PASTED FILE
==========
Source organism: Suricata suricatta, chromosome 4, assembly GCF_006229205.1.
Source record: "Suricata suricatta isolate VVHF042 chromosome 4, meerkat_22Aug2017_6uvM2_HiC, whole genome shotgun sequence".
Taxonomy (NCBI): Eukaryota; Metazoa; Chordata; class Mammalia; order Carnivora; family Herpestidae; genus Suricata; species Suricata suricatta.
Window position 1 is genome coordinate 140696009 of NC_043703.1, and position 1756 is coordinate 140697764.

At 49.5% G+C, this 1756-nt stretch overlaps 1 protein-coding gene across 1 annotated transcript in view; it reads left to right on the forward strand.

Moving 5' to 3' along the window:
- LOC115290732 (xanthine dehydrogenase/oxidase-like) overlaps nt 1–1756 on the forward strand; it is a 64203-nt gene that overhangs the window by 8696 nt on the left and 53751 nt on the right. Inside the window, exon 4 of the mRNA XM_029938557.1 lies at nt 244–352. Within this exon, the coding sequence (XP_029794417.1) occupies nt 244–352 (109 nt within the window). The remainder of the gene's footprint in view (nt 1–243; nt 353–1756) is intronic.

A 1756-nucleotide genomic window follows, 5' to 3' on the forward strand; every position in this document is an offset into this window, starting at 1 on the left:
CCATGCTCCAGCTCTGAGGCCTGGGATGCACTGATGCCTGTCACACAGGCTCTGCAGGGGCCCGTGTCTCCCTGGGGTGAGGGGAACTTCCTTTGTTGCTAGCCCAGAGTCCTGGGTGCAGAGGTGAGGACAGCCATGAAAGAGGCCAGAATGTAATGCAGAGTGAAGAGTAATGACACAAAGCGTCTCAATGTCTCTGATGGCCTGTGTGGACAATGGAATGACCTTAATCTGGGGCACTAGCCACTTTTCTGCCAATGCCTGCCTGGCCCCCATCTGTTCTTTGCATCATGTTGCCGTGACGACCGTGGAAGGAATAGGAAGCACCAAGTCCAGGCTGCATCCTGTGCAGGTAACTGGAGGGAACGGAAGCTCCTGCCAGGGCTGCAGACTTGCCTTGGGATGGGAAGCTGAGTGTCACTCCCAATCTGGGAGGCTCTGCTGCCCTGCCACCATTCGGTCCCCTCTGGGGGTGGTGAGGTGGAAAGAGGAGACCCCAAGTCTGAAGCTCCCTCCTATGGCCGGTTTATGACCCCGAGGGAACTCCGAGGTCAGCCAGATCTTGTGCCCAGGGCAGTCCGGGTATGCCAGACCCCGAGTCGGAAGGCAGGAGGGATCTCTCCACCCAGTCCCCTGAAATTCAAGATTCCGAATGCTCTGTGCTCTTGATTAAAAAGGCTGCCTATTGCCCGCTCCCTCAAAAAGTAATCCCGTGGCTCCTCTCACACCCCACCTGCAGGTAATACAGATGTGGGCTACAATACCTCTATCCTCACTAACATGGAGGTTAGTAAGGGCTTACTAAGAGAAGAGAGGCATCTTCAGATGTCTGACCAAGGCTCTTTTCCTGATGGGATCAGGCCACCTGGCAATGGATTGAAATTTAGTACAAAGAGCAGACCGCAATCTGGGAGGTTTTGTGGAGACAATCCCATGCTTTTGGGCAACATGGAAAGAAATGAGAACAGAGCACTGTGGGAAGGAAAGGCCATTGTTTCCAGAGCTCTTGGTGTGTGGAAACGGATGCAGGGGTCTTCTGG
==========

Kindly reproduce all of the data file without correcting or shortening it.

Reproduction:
Source organism: Suricata suricatta, chromosome 4, assembly GCF_006229205.1.
Source record: "Suricata suricatta isolate VVHF042 chromosome 4, meerkat_22Aug2017_6uvM2_HiC, whole genome shotgun sequence".
Taxonomy (NCBI): Eukaryota; Metazoa; Chordata; class Mammalia; order Carnivora; family Herpestidae; genus Suricata; species Suricata suricatta.
Window position 1 is genome coordinate 140696009 of NC_043703.1, and position 1756 is coordinate 140697764.

At 49.5% G+C, this 1756-nt stretch overlaps 1 protein-coding gene across 1 annotated transcript in view; it reads left to right on the forward strand.

Moving 5' to 3' along the window:
- LOC115290732 (xanthine dehydrogenase/oxidase-like) overlaps nt 1–1756 on the forward strand; it is a 64203-nt gene that overhangs the window by 8696 nt on the left and 53751 nt on the right. Inside the window, exon 4 of the mRNA XM_029938557.1 lies at nt 244–352. Within this exon, the coding sequence (XP_029794417.1) occupies nt 244–352 (109 nt within the window). The remainder of the gene's footprint in view (nt 1–243; nt 353–1756) is intronic.

A 1756-nucleotide genomic window follows, 5' to 3' on the forward strand; every position in this document is an offset into this window, starting at 1 on the left:
CCATGCTCCAGCTCTGAGGCCTGGGATGCACTGATGCCTGTCACACAGGCTCTGCAGGGGCCCGTGTCTCCCTGGGGTGAGGGGAACTTCCTTTGTTGCTAGCCCAGAGTCCTGGGTGCAGAGGTGAGGACAGCCATGAAAGAGGCCAGAATGTAATGCAGAGTGAAGAGTAATGACACAAAGCGTCTCAATGTCTCTGATGGCCTGTGTGGACAATGGAATGACCTTAATCTGGGGCACTAGCCACTTTTCTGCCAATGCCTGCCTGGCCCCCATCTGTTCTTTGCATCATGTTGCCGTGACGACCGTGGAAGGAATAGGAAGCACCAAGTCCAGGCTGCATCCTGTGCAGGTAACTGGAGGGAACGGAAGCTCCTGCCAGGGCTGCAGACTTGCCTTGGGATGGGAAGCTGAGTGTCACTCCCAATCTGGGAGGCTCTGCTGCCCTGCCACCATTCGGTCCCCTCTGGGGGTGGTGAGGTGGAAAGAGGAGACCCCAAGTCTGAAGCTCCCTCCTATGGCCGGTTTATGACCCCGAGGGAACTCCGAGGTCAGCCAGATCTTGTGCCCAGGGCAGTCCGGGTATGCCAGACCCCGAGTCGGAAGGCAGGAGGGATCTCTCCACCCAGTCCCCTGAAATTCAAGATTCCGAATGCTCTGTGCTCTTGATTAAAAAGGCTGCCTATTGCCCGCTCCCTCAAAAAGTAATCCCGTGGCTCCTCTCACACCCCACCTGCAGGTAATACAGATGTGGGCTACAATACCTCTATCCTCACTAACATGGAGGTTAGTAAGGGCTTACTAAGAGAAGAGAGGCATCTTCAGATGTCTGACCAAGGCTCTTTTCCTGATGGGATCAGGCCACCTGGCAATGGATTGAAATTTAGTACAAAGAGCAGACCGCAATCTGGGAGGTTTTGTGGAGACAATCCCATGCTTTTGGGCAACATGGAAAGAAATGAGAACAGAGCACTGTGGGAAGGAAAGGCCATTGTTTCCAGAGCTCTTGGTGTGTGGAAACGGATGCAGGGGTCTTCTGG